PewDiePie explains the real problem with YouTube's copyright system - Dexerto

PewDiePie explains the real problem with YouTube’s copyright system

Published: 9/Jan/2020 20:22

by Virginia Glaze


YouTube king Felix “PewDiePie” Kjellberg spoke out on YouTube’s divisive copyright “Content ID” system, after fellow creator “Mumbo Jumbo” received claims on all of his videos for music he owned.

Upon browsing the “a**holedesign” subreddit on January 9, Kjellberg came across a May 2019 Tweet from Mumbo Jumbo, who claimed that a company was striking all of his YouTube videos — despite him owning the rights to all the music used in his content.

“A company is systematically copyright claiming every video I have ever made, despite me owning the rights to all music used in them,” he wrote. “Please tell me I don’t have to manually dispute all 1800 claims. Please Retweet. YouTube, your system is broken.”

As a popular Minecraft YouTuber with over 4.9 million subscribers, this mass copyright striking was certainly an alarming blow to Jumbo’s business — but PewDiePie felt the issue wasn’t necessarily the fault of YouTube, itself.

While the striking happened due to a minor sample as part of his outro music, Pewds placed the blame on the music industry, noting that many copyright strikes come from massive companies in the business who choose to claim an entire video over a small selection of music.

(Topic begins at 2:00 for mobile readers)

“It’s so moronic that it blows my mind,” the Swede said of the matter. “The problem here isn’t YouTube. The problem is the music industry. ‘What? You used two seconds of our clip? That’s mine! Mine!’ The whole YouTube video, which has nothing to do with it. It blows my f**king mind.”

Mumbo Jumbo isn’t the only YouTuber to have been hit due to such a small sample, by far.

In fact, YouTube philanthropist Mr Beast was struck in February 2019, after he and his squad merely sang the chorus of Bon Jovi’s “Livin’ on a Prayer.”

However, it’s not just the music industry sending out mass copyright claims — anime reaction YouTuber Suzy Lu was hit with a mass “bot” from TV network Tokyo TV in late December, which similarly affected a huge swath of her Naruto-related content.

In spite of the widespread complaints against YouTube’s Content ID system, it doesn’t look like the problems are going away anytime soon, as more and more YouTubers speak out on the huge companies’ ability to take down their videos all at once.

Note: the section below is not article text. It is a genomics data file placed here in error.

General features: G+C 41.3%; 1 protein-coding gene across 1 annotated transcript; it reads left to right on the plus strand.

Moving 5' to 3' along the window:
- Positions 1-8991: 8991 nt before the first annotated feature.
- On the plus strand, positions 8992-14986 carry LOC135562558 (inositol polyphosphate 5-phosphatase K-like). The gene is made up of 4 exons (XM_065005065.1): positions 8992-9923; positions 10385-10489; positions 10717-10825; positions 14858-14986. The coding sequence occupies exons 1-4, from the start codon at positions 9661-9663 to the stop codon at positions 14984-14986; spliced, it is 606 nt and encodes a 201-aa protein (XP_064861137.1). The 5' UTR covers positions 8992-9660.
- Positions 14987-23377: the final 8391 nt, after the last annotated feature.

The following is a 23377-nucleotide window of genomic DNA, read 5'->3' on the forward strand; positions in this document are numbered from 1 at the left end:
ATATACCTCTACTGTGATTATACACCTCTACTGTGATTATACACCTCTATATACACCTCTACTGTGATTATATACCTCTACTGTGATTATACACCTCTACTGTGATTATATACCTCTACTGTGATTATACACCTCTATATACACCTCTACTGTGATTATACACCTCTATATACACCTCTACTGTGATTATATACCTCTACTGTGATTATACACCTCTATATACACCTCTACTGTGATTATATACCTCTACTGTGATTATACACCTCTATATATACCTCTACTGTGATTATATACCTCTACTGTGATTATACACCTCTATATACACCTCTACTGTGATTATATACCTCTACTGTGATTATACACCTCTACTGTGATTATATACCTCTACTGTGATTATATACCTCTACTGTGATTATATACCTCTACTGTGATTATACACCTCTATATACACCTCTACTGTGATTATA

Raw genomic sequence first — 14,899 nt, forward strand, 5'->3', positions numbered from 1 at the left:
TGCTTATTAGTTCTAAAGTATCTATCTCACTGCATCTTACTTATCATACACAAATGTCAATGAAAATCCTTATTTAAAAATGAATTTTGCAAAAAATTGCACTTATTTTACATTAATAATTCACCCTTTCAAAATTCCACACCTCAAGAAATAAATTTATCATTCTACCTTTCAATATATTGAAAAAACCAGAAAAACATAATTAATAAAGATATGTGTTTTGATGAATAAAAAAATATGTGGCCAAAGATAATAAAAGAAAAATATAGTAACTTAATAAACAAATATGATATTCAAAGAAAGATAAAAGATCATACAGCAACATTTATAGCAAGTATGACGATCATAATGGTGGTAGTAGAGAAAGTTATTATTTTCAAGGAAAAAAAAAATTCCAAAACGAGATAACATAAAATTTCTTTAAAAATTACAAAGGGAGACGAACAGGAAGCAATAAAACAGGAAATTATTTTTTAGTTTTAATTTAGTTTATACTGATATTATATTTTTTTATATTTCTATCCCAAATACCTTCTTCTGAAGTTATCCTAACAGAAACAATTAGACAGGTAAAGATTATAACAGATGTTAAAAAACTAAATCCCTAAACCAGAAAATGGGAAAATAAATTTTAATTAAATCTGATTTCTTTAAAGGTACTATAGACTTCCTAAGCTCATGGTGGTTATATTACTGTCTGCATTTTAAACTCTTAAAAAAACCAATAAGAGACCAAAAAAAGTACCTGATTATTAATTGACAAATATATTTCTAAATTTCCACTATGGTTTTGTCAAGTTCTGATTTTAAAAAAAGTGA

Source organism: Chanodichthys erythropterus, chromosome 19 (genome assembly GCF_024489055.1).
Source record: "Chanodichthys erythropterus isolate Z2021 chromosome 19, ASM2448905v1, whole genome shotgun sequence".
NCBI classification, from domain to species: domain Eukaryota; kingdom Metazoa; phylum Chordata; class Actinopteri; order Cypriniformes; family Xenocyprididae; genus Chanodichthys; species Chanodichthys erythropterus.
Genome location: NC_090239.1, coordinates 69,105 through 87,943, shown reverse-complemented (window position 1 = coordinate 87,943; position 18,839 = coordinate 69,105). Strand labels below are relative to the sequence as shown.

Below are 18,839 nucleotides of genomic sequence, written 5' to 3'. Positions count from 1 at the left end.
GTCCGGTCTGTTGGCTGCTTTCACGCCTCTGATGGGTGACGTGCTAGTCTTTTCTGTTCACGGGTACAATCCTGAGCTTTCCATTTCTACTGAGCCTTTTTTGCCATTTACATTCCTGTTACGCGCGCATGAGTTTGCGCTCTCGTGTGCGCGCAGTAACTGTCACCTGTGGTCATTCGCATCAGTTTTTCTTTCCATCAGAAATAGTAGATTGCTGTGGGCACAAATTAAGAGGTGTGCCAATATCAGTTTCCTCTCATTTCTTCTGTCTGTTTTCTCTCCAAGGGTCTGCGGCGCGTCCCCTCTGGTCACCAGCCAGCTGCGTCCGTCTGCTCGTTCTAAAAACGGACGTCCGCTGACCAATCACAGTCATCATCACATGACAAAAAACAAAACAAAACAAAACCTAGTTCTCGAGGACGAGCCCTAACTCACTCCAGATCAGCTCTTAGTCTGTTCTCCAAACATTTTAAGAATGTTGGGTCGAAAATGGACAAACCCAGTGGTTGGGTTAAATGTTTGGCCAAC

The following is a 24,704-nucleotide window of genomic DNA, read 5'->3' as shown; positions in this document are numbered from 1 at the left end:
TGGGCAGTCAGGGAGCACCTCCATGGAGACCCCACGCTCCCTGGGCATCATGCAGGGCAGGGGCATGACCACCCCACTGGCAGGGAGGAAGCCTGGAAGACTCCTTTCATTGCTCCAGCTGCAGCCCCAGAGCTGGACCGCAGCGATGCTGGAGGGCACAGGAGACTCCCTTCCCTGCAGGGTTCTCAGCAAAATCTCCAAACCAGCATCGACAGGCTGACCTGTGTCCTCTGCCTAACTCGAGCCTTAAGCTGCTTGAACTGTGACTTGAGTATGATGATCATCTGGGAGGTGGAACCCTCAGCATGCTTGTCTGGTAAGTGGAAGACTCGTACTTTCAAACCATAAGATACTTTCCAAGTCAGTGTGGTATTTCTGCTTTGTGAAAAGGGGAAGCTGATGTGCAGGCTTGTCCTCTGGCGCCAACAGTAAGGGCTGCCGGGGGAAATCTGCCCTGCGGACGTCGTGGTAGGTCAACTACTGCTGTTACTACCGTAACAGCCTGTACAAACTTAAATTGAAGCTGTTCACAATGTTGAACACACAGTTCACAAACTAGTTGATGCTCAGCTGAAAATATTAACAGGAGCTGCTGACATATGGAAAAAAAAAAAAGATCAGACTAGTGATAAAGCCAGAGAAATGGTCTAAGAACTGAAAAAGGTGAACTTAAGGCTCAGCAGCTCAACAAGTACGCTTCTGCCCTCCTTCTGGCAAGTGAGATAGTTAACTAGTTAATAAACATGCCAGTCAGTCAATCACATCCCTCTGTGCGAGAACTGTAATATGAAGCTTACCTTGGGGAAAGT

Virtual streamer CodeMiko banned from Twitch for third time

Published: 19/Jan/2021 10:40 Updated: 19/Jan/2021 10:53

by Connor Bennett


Popular virtual streamer CodeMiko has been banned from Twitch for the third time, leaving some fans asking if this is a permanent ban. 

Over the years, Twitch streamers have come up with different ways to stand out from the crowd instead of just being world-class at certain games. Some have ramped up production in a major way and you can’t really take your eyes off it.

That includes VTubers and virtual streamers too, who use a digital avatar, editing, and even in some cases, a motion capture suit, to replace themselves on-screen and take on a different persona. 

In the last few weeks, Codemiko – a streamer who takes the VTuber concept to a whole new level – has been getting massive numbers on Twitch. However, she’s now been banned, yet again. 

CodeMiko on a livestream
Twitch: CodeMiko
CodeMiko is a virtual streamer with 50,000 followers on Twitch

The ban came on January 19 after StreamerBans, who tracks all the different bans – temporary or permanent – on Twitch, tweeted that CodeMiko had been suspended by Twitch. 

The reason for the ban, or its length, is unknown but some fans were quick to speculate on the reason. Some suggested that it was because she used the word Simp – which was recently banned by Twitch. 

Others noted that in a previous stream, where she was interviewing fellow streamer PayMoneyWubby, Codemiko was incredibly drunk and could have been banned for that. Twitch does have some strict rules around drinking on stream, especially if you get out of hand and overindulge. 

There’s no way of confirming just why she’s banned, or how long the ban will last unless the streamer reveals it herself. Twitch typically does not comment on individual bans.

The only thing she’s posted regarding the ban was the ‘sadge’ meme.

This would be her third ban, previously being banned twice in September of 2020.

However, a streamer has to be banned three times within a three month period to rack up a permanent ban, so, she’ll probably be back at some point in the near future.